A team of researchers from UNO’s School of Criminology and Criminal Justice (SCCJ) are leading new research to evaluate efforts to improve processing of sexual assault kits in Minnesota.
The National Institute of Justice (NIJ) awarded about $658,000 to researchers Tara Richards, Ph.D., Justin Nix, Ph.D., and Emily Wright, Ph.D., all SCCJ faculty within UNO’s College of Public Affairs and Community Service, and Bradley Campbell, Ph.D., of the University of Louisville’s Department of Criminal Justice. The funding will support research to evaluate processes and outcomes associated with the Sexual Assault Kit Initiative (SAKI) through the Minnesota Bureau of Justice Assistance.
As of 2019, more than 100,000 sexual assault kits remained untested nationwide, according to advocacy group End the Backlog. The group reports that Minnesota police agencies had about 5,000 untested sexual assault kits. A 2015 audit found nearly 3,500 untested sexual assault kits statewide — a number that grew sharply when the Minneapolis Police Department announced in 2019 that it had nearly 1,500 more cases than it initially reported in the audit.
“Unsubmitted sexual assault kits are unfortunately a common issue that law enforcement agencies are dealing with nationwide,” Richards said. “Agencies in Minnesota are taking steps to test these sexual assault kits and engage with victim-survivors to ensure that they have a voice in the decision-making process moving forward. Our researcher-practitioner partnership will add research capacity to the MN SAKI project so that our practitioner partners can focus on their important work: testing kits, investigating leads, prosecuting suspects, and serving victim-survivors. This research will provide real-time information to our partners in Minnesota, and ultimately lead to findings that can be used by SAKIs in other states as well.”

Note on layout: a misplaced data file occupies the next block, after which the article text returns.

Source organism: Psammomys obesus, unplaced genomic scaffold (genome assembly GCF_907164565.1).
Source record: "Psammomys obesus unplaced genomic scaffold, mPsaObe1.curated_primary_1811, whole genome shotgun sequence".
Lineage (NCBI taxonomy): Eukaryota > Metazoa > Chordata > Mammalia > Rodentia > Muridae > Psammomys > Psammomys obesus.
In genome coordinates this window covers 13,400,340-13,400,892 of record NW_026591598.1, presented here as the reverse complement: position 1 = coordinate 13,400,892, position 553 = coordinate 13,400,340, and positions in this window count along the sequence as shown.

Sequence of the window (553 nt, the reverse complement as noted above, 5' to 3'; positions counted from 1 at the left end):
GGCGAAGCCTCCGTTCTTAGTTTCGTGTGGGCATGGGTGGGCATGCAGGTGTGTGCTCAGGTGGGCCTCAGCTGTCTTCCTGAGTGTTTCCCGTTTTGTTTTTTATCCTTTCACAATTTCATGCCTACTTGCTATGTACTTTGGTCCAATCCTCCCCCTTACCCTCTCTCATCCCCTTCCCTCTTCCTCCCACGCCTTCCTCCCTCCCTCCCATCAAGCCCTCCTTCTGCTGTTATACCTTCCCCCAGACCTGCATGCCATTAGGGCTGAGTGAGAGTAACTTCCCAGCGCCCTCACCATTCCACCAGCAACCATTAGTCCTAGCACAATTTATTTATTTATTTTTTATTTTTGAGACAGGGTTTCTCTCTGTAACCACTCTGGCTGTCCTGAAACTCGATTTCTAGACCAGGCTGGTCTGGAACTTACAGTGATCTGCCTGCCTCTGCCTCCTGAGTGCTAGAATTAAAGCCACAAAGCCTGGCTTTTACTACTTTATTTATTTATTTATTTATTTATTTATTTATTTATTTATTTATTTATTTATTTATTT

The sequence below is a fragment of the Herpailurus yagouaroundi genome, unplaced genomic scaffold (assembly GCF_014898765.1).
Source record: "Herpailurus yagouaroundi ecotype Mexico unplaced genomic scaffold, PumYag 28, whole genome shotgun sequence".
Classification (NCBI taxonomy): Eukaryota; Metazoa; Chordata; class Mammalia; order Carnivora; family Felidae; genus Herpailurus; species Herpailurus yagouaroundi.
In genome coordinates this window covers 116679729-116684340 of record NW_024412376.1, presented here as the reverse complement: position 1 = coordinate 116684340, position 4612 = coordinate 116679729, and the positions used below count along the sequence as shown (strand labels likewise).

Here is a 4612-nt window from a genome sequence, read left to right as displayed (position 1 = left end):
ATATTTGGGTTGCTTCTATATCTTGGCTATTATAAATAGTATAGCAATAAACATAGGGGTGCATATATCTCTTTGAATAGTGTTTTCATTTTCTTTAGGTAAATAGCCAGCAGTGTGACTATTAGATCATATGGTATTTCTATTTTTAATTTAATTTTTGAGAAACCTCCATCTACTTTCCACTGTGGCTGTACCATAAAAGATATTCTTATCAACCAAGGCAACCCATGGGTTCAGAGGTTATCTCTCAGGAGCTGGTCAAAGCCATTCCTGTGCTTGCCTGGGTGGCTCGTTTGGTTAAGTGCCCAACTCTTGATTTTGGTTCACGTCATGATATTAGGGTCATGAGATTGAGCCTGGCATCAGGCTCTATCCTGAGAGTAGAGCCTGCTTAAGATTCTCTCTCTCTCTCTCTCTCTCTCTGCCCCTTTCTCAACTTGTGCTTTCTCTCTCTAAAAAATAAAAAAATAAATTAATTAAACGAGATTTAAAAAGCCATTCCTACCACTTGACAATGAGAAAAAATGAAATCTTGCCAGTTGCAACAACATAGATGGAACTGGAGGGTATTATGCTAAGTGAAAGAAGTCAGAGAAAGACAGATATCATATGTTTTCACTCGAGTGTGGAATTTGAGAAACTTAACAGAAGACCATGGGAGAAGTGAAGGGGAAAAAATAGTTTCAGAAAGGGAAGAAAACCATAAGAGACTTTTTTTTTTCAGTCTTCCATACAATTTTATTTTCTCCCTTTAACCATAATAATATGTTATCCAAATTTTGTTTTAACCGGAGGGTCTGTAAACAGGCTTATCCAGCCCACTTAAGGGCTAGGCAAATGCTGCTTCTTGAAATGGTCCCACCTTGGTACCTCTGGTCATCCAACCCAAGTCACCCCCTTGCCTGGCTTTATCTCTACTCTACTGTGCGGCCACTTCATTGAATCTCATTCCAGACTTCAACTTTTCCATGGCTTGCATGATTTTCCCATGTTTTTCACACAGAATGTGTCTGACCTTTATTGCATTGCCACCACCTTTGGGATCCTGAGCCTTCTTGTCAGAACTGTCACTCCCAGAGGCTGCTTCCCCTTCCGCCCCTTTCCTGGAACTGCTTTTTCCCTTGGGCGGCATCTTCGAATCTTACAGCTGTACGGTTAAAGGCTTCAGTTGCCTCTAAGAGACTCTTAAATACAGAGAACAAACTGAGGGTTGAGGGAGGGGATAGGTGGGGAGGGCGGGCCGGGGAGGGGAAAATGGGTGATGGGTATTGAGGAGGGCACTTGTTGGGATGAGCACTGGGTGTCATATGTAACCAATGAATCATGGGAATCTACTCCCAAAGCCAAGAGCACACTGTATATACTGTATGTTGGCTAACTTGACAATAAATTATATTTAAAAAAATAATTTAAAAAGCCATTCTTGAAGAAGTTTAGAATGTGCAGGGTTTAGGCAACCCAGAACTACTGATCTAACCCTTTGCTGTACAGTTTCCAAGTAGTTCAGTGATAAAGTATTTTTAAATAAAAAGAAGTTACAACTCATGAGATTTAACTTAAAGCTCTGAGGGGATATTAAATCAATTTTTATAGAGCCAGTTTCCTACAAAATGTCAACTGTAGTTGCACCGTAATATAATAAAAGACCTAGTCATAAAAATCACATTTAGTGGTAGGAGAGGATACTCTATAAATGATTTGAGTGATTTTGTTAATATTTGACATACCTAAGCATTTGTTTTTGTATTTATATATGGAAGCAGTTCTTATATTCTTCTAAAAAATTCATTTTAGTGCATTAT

SAKI was founded with the goals of testing previously unsubmitted sexual assault kits, building capacity for criminal justice agencies to move cases forward – from investigating leads to prosecuting cases based on testing, providing victim advocacy and support, and identifying the cost-benefit of testing efforts.
This NIJ-funded study will examine SAKI’s success in reaching these goals, the processes SAKI uses to reach these goals, and the cost-benefit of the funds invested to test, investigate, and prosecute untested sexual assault kits in Minnesota relative to the potential costs savings of preventing future crimes through testing these kits.
The project began in March 2021 and will be funded for 3 years.
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